This is why private prisons shouldn't control access to their records

This is why private prisons shouldn’t control access to their records

After two years and charging a rate of dollar a page, CCA responds to request for grievance logs with 78 pages of big black boxes

Written by
Edited by JPat Brown

In the first months of the Private Prison Project, we sent out a number of requests for the ways grievances are reported in state prisons and for the grievances themselves. Our inquiry immediately ran into some snags; agencies claimed that such complaints were too multitudinous or organized too disparately to provide in a reasonable time with reasonable cost. Many reminded me that many elements of the grievances can be kept confidential. Particularly common was the claim that the materials are managed by the institutions themselves, as was the case with the New Mexico Women’s Correctional Facility (since renamed Northwest New Mexico Correctional Facility).

In its initial, immediate response to my request, the New Mexico Corrections Department stated that it would submit my request to CCA headquarters for response “as it sees fit.” (Since then, Corrections Corporation of America has rebranded as CoreCivic.)

When I then asked the New Mexico Department of Corrections to confirm that they didn’t receive copies of the grievances at all, Ms. Catherine Earl, the records officer at the time, promptly responded to tell me that they do receive some appeals, but that they’re returned to the facility after the Department has ruled on it.

So I waited for the “as it saw fit” response from the Company.

It never came.

So a new request went out by mail to CCA headquarters.

The response made clear that the company was not ceding that it must respond to the Inspection of Public Records Act, New Mexico’s public records law - it was doing so voluntarily to avoid litigation.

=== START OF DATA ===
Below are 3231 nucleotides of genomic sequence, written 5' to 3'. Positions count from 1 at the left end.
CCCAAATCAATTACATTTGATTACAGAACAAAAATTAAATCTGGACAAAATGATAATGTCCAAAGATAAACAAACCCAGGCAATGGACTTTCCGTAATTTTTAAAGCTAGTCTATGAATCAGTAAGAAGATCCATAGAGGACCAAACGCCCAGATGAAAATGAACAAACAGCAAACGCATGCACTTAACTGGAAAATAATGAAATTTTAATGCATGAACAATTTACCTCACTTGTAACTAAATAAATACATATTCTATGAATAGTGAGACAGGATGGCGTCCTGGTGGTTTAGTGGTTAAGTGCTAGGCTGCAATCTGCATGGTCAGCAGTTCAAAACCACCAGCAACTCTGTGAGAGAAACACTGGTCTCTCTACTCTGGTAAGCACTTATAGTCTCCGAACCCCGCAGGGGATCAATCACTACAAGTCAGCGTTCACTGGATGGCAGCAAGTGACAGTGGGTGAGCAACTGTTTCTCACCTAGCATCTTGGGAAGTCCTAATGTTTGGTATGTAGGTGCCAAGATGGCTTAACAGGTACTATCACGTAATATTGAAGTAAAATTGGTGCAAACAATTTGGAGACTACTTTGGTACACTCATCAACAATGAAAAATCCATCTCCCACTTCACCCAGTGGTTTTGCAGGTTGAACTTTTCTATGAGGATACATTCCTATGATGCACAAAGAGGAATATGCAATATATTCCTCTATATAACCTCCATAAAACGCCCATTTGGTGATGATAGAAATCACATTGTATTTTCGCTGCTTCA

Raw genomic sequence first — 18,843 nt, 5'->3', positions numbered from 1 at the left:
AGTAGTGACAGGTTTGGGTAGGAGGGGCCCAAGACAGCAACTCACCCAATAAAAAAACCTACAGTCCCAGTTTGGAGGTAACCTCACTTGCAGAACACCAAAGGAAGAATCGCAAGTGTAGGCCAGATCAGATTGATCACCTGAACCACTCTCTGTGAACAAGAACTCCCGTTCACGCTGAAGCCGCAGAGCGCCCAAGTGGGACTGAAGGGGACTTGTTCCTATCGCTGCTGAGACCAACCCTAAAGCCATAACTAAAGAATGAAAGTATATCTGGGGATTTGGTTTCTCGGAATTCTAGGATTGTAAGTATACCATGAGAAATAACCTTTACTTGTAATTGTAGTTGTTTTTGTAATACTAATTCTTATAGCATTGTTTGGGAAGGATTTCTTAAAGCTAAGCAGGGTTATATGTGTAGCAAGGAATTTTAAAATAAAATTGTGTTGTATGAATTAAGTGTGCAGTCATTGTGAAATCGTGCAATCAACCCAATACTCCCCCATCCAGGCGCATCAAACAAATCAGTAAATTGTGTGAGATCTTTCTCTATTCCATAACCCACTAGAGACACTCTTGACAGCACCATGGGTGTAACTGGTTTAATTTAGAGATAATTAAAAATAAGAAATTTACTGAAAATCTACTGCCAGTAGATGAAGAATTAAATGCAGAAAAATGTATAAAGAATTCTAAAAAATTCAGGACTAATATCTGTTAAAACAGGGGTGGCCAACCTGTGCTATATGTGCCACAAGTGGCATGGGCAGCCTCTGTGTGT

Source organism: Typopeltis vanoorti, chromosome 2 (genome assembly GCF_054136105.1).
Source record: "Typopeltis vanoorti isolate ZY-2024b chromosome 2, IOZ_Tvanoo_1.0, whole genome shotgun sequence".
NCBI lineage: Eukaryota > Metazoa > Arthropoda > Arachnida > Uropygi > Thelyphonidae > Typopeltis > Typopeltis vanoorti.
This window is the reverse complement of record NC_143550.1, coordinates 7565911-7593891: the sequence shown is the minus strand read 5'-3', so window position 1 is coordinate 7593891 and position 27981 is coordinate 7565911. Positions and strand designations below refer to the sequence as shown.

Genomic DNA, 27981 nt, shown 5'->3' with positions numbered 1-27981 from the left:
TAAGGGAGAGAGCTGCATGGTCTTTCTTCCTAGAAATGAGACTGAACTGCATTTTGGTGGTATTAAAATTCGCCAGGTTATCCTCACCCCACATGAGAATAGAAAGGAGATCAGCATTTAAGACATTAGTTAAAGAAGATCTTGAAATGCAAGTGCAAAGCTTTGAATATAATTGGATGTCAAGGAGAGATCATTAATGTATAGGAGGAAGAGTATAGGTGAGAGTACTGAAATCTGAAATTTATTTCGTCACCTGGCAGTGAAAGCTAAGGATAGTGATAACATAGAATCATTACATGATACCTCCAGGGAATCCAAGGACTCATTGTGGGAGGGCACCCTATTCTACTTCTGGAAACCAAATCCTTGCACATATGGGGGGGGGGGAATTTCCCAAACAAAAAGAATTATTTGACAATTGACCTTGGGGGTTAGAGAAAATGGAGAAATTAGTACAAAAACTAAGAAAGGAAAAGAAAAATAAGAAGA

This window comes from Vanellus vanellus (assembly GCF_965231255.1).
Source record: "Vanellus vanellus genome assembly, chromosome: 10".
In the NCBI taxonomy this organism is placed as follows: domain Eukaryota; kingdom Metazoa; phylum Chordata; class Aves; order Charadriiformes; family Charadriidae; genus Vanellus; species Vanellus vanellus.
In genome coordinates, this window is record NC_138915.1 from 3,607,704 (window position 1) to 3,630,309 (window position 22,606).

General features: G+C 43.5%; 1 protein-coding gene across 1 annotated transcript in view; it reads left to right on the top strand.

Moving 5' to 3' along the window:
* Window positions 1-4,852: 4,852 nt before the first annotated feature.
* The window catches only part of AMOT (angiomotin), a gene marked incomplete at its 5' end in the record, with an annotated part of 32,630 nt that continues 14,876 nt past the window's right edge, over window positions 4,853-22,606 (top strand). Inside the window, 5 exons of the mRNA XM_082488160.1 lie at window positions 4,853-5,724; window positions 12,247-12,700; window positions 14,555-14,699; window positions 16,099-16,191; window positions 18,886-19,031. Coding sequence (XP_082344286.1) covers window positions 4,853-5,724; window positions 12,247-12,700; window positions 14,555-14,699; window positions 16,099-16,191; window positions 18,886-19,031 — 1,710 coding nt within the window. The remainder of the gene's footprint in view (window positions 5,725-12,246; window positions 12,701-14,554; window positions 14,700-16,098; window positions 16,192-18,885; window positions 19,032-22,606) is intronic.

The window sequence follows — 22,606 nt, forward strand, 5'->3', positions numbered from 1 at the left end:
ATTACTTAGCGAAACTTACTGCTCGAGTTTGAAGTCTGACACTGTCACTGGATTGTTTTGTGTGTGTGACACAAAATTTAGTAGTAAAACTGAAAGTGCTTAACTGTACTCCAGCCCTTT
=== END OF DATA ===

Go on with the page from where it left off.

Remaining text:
I failed to provide a timeframe - a mistake I’ll own - but to be honest, I wanted all of them, because the records I requested were primarily logs of grievances. In November 2015, they sent me the cost.

I wasn’t thrilled about making out a check to CCA’s lawyers, but nonetheless I did, and it was sent out. The response as they saw fit, it turns out, was 78 pages - at a dollar a page - of mostly black boxes.

The reasons for exemption are simply stated as “redacted,” without any indication of what legal basis there might be.

As the NM DOC told me, their ability to control the company’s response is basically non-existent, leaving only the Attorney General complaint system or litigation to challenge the decision.

MuckRock will be challenging this and other release decisions, but in the meantime, we’d love your help filling in some of the gaps CCA left in its reports. Have you or someone you know been an inmate at NM Women’s Correctional Facility? We’d love to listen to your story. Reach out at or on Twitter at @blip or @muckrock.

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